NZXT Phantom 820 Review: The Future of Case Design

By Published November 21, 2012 at 3:31 am

Additional Info

  • Component: Case
  • Awards: Editor's Choice
  • Original MSRP: 220
  • Manufacturer: NZXT


Phantom 820 Performance & Benchmark


It seems that "X slots for optional fans" has become a sort-of marketing trend of late, with every case manufacturer finding a way to offer 7, 8, 9, 10 extra fan bays on their cases. We recently built a smoke chamber (videos impending, it needs a few final tweaks) to test case airflow when filled with the stock fans or maxed out, and in general - almost irrespective of intake/exhaust configuration - vortexes and dead-air spaces form throughout cases with maximized fan occupation (depending largely upon case design).

While surveying the below graphs, keep in mind that we found that adding an additional 140mm fan to the bottom significantly impacted the video card, dropping its temperature an extra 7C on average when under load. That's significant enough to put the Phantom 820 up there with the HAF X. We also noticed, however, that installing an extra 200mm fan in the top as exhaust increased CPU temperature by an average of 3C; I believe this is a result of a conflicting air current that is forming, as the CPU intake is facing the front of the case and will be fighting the additional top fan for cool air. With this in mind, if you're considering adding extra fans, just add a 140mm bottom-mounting fan (assuming you have a modular PSU, otherwise there's no room).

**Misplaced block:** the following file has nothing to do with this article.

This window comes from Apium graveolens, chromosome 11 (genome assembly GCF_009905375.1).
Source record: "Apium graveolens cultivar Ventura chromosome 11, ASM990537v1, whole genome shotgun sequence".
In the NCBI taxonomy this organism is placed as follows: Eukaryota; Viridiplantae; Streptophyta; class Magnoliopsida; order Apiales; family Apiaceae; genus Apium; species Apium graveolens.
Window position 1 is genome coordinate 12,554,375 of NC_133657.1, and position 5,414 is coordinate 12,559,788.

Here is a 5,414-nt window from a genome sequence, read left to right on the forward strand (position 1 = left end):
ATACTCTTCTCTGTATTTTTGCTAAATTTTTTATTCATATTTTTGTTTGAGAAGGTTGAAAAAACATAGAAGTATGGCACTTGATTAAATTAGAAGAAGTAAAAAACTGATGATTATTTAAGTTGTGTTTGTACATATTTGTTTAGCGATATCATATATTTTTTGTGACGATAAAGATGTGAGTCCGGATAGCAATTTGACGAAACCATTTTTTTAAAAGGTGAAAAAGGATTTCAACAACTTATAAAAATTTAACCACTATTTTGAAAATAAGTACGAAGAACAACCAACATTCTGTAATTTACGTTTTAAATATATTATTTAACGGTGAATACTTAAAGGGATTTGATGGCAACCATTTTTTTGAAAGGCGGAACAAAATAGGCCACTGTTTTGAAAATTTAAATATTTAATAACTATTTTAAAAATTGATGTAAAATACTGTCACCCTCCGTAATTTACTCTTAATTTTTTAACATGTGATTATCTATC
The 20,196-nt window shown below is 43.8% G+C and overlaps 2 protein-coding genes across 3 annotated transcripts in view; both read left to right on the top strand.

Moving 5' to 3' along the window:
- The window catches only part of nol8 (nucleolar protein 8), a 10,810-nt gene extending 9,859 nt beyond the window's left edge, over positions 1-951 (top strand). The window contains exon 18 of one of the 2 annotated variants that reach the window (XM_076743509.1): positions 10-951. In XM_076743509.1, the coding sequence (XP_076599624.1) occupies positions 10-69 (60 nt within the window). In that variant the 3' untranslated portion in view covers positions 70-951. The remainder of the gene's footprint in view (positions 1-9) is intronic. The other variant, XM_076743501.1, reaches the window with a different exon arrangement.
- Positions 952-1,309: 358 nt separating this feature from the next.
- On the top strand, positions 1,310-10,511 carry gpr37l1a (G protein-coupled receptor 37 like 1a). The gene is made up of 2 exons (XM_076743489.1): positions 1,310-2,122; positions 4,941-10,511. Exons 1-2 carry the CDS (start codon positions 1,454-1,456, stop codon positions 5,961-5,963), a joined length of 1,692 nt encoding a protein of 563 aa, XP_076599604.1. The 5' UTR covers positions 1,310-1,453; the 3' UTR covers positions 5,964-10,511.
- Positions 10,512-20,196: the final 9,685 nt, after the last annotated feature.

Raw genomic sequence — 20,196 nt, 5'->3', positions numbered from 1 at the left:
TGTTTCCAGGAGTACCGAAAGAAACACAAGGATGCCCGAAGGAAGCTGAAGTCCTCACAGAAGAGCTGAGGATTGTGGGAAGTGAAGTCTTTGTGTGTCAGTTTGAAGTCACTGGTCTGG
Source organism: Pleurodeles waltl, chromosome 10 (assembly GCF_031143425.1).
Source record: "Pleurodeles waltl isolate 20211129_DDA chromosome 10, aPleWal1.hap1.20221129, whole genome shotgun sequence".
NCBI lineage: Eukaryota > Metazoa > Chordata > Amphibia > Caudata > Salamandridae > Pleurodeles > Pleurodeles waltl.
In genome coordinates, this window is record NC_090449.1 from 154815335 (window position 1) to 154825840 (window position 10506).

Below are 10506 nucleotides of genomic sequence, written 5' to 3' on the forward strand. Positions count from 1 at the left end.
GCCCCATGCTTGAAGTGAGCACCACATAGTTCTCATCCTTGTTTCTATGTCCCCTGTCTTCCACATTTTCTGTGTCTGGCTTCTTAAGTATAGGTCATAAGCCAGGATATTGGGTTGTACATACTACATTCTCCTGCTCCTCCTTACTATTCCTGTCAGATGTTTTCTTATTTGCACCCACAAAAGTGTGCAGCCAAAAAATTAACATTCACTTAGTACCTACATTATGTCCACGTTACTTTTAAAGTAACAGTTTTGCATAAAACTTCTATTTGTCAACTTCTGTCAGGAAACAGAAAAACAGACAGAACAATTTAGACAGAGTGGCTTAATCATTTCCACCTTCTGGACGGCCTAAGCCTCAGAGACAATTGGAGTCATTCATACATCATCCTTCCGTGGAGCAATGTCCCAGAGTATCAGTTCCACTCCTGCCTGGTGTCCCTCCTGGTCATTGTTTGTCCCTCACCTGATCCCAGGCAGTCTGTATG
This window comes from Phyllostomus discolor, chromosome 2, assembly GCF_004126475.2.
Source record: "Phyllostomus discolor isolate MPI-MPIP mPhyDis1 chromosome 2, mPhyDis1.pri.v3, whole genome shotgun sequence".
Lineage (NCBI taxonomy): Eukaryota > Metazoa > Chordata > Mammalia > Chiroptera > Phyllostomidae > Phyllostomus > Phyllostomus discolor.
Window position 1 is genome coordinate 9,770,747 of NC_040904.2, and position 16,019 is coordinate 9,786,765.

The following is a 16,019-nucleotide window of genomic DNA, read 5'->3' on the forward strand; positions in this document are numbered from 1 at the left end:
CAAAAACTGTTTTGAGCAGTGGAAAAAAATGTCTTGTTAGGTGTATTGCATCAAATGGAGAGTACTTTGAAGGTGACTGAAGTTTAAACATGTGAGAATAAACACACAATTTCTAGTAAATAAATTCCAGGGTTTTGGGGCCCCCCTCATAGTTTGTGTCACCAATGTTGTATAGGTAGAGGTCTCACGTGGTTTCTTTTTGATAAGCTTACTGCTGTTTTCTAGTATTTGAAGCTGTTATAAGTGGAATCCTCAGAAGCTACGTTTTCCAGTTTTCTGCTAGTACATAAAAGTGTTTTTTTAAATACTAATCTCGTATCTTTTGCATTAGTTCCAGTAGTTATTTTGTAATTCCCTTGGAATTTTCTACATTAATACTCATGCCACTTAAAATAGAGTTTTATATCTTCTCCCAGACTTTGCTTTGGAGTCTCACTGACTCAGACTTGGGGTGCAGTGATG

Testing Methodology

  • CPU: Intel Core i7-930 Nehalem, overclocked at 3.4GHz.
  • CPU Cooler: Tuniq Tower 120 Extreme.
  • GPU: GTX 580
  • Motherboard: ASUS P6X58D-E Pro
  • RAM: OCZ 12GB DDR3 Triple-Channel memory
  • Storage: 2x5900RPM HDDs; 2x7200RPM HDDs; 1xKingston HyperX SSD.
  • PSU: Corsair 850W PSU.


All of our testing is conducted in a temperature-controlled environment. Ambient is between 21C and 22C for case airflow tests. The graphs measure temperature in Delta over Ambient (C) - so the ambient temperature is subtracted from the component temperature.

Each test is initiated with a cold boot, where the system will sit idle for 15 minutes and collect thermal data. We use CPUID HWMonitor for thermal logging and tracking. After this idle time, the system will launch a Prime95 instance running eight torture threads on Large FFTs for maximum heat and power utilization. This is run for 15 minutes, throughout which the logging utility will collect the data we used in the below charts. Another 15 minute cool-down time (idle) is allowed after the Prime95 instance is completed, at which time an instance of FurMark launches and tortures the GPU with its 15 minute burn-in test (1080p). A final round of idle time is allowed to ensure data consistency.

Phantom 820 vs. Thor V2, HAF X, R5 for Cooling Performance

This thermal test pits the Phantom 820 against the HAF X, Thor V2 (reviewed here), and Rosewill R5 (reviewed here). The Thor V2 is our mid-range option, the HAF X our upper-range, and the R5 was an attempt to see if a sub-$100 case could hold its own against the behemoths.

We ran the Phantom 820 on three fan settings: Max RPM, low RPM, and Off. The final measurement will, of course, be considerably higher - but consider it an exercise in curiosity. The Thor V2 and Rosewill R5 were both maxed.